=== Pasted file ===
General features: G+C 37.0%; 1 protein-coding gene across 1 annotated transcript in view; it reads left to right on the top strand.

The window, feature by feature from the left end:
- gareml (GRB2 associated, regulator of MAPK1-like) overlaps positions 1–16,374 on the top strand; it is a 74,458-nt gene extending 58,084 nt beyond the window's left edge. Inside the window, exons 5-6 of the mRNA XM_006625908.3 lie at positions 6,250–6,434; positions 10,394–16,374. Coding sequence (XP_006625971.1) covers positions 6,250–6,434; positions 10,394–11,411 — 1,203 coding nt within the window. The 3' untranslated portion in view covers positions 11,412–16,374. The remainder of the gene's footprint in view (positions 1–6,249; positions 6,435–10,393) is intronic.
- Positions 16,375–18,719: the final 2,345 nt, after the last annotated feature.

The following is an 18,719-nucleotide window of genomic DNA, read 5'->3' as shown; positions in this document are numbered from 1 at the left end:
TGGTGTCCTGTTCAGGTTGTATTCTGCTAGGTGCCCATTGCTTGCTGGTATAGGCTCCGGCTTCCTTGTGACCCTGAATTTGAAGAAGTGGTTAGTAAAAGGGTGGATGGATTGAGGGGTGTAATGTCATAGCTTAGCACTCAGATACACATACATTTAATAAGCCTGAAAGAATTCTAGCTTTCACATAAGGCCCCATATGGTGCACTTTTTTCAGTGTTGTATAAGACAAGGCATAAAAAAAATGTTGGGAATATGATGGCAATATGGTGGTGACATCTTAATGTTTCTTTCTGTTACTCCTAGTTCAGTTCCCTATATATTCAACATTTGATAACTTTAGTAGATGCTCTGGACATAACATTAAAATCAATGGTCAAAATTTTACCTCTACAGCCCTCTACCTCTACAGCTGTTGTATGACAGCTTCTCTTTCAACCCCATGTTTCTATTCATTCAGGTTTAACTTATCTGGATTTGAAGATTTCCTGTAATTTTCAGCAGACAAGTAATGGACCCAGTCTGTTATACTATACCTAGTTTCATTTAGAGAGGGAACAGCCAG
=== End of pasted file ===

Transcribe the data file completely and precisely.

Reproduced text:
General features: G+C 37.0%; 1 protein-coding gene across 1 annotated transcript in view; it reads left to right on the top strand.

The window, feature by feature from the left end:
- gareml (GRB2 associated, regulator of MAPK1-like) overlaps positions 1–16,374 on the top strand; it is a 74,458-nt gene extending 58,084 nt beyond the window's left edge. Inside the window, exons 5-6 of the mRNA XM_006625908.3 lie at positions 6,250–6,434; positions 10,394–16,374. Coding sequence (XP_006625971.1) covers positions 6,250–6,434; positions 10,394–11,411 — 1,203 coding nt within the window. The 3' untranslated portion in view covers positions 11,412–16,374. The remainder of the gene's footprint in view (positions 1–6,249; positions 6,435–10,393) is intronic.
- Positions 16,375–18,719: the final 2,345 nt, after the last annotated feature.

The following is an 18,719-nucleotide window of genomic DNA, read 5'->3' as shown; positions in this document are numbered from 1 at the left end:
TGGTGTCCTGTTCAGGTTGTATTCTGCTAGGTGCCCATTGCTTGCTGGTATAGGCTCCGGCTTCCTTGTGACCCTGAATTTGAAGAAGTGGTTAGTAAAAGGGTGGATGGATTGAGGGGTGTAATGTCATAGCTTAGCACTCAGATACACATACATTTAATAAGCCTGAAAGAATTCTAGCTTTCACATAAGGCCCCATATGGTGCACTTTTTTCAGTGTTGTATAAGACAAGGCATAAAAAAAATGTTGGGAATATGATGGCAATATGGTGGTGACATCTTAATGTTTCTTTCTGTTACTCCTAGTTCAGTTCCCTATATATTCAACATTTGATAACTTTAGTAGATGCTCTGGACATAACATTAAAATCAATGGTCAAAATTTTACCTCTACAGCCCTCTACCTCTACAGCTGTTGTATGACAGCTTCTCTTTCAACCCCATGTTTCTATTCATTCAGGTTTAACTTATCTGGATTTGAAGATTTCCTGTAATTTTCAGCAGACAAGTAATGGACCCAGTCTGTTATACTATACCTAGTTTCATTTAGAGAGGGAACAGCCAG